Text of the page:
The Triumph of Christianity

In his introduction to The Triumph of Christianity, sociologist and historian Rodney Stark wrote this of Jesus:
He was a teacher and miracle worker who spent nearly all of his brief ministry in the tiny and obscure province of Galilee, often preaching to outdoor gatherings.  A few listeners took up his invitation to follow him, and a dozen or so became his devoted disciples, but when he was executed by the Romans, his followers probably numbered no more than several hundred.  How was it possible for this obscure Jewish sect to become the largest religion in the world?

A few Sunday evenings ago I talked about the monumental influence of Jesus and his teachings on history and society, and one of those influences was care for the needy.  Our world takes for granted that the sick should be nursed, the poor supplied with at least basic necessities, and the young protected, nurtured and mentored.  But until Christianity came on the scene, this behavior was not characteristic of the world.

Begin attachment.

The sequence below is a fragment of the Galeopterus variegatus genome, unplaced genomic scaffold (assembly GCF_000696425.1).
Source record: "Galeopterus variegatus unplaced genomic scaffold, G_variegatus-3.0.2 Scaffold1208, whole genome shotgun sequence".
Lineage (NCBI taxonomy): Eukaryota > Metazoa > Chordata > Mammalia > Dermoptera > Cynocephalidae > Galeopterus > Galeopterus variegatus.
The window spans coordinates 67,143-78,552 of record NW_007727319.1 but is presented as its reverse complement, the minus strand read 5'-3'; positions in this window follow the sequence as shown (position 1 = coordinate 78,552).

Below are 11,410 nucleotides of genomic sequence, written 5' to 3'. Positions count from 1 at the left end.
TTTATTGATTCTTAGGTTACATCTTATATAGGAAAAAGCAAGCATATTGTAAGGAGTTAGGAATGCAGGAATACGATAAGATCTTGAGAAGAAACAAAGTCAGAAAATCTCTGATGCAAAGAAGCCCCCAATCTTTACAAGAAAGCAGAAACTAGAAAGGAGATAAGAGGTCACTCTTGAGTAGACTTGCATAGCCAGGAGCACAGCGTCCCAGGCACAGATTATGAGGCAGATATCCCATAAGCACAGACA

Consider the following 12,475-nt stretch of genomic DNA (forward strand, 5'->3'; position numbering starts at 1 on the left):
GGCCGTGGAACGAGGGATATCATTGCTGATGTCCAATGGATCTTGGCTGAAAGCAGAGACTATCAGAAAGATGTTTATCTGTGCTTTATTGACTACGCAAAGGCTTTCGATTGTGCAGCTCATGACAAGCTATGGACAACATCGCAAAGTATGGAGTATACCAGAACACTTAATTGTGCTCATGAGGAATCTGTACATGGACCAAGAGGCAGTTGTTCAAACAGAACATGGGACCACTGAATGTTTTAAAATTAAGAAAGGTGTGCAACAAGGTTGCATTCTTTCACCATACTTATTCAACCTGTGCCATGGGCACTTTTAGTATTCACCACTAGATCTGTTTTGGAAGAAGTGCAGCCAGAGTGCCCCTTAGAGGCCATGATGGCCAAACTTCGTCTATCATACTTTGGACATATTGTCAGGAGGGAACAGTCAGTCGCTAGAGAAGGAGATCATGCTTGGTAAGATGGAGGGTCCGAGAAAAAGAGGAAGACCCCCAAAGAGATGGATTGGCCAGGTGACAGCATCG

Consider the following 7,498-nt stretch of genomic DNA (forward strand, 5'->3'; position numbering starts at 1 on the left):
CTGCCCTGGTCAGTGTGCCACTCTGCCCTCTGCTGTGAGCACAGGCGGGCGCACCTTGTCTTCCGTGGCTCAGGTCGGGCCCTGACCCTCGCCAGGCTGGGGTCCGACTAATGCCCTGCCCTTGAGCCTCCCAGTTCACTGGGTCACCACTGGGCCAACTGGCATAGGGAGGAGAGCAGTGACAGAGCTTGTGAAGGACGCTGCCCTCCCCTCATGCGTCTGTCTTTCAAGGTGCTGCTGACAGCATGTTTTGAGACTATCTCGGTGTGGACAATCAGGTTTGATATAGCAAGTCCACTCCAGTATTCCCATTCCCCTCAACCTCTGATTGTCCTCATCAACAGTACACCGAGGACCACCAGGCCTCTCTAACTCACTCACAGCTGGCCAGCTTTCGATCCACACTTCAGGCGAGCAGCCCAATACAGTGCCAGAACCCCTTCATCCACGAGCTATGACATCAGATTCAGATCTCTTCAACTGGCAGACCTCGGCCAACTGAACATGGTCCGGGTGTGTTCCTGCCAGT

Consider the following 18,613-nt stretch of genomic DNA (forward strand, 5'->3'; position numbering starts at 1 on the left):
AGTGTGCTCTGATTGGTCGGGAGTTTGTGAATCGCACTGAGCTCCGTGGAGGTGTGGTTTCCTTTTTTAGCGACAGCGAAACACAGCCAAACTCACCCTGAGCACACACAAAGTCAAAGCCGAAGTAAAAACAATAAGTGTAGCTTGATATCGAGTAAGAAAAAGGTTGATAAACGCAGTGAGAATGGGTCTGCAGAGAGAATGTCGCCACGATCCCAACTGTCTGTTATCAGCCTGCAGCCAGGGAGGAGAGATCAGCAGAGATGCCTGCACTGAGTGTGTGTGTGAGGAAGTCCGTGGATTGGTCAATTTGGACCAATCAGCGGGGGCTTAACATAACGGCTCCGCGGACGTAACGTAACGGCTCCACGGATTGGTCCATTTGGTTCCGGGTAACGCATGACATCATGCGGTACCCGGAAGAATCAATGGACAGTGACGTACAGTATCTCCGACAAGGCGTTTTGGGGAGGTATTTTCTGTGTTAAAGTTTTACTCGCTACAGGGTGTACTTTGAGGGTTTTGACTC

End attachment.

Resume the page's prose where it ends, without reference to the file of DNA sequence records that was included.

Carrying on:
This is, Stark suggests, one of the reasons Christianity thrived.  The world, lacking a caring ethic, became smaller.  The Christian Church however, because it cared for one another (and even for those who were not Christians), became larger until Christianity became the majority.

How did the Christian Church take over the world?  T.R. Glover, in his book The Jesus of History summarized it like this: “The Christian ‘out-lived’ the pagan, ‘out died’ him, and ‘out thought’ him.”  If it is our goal to change our world, success can only be found in first living ourselves the change we would achieve.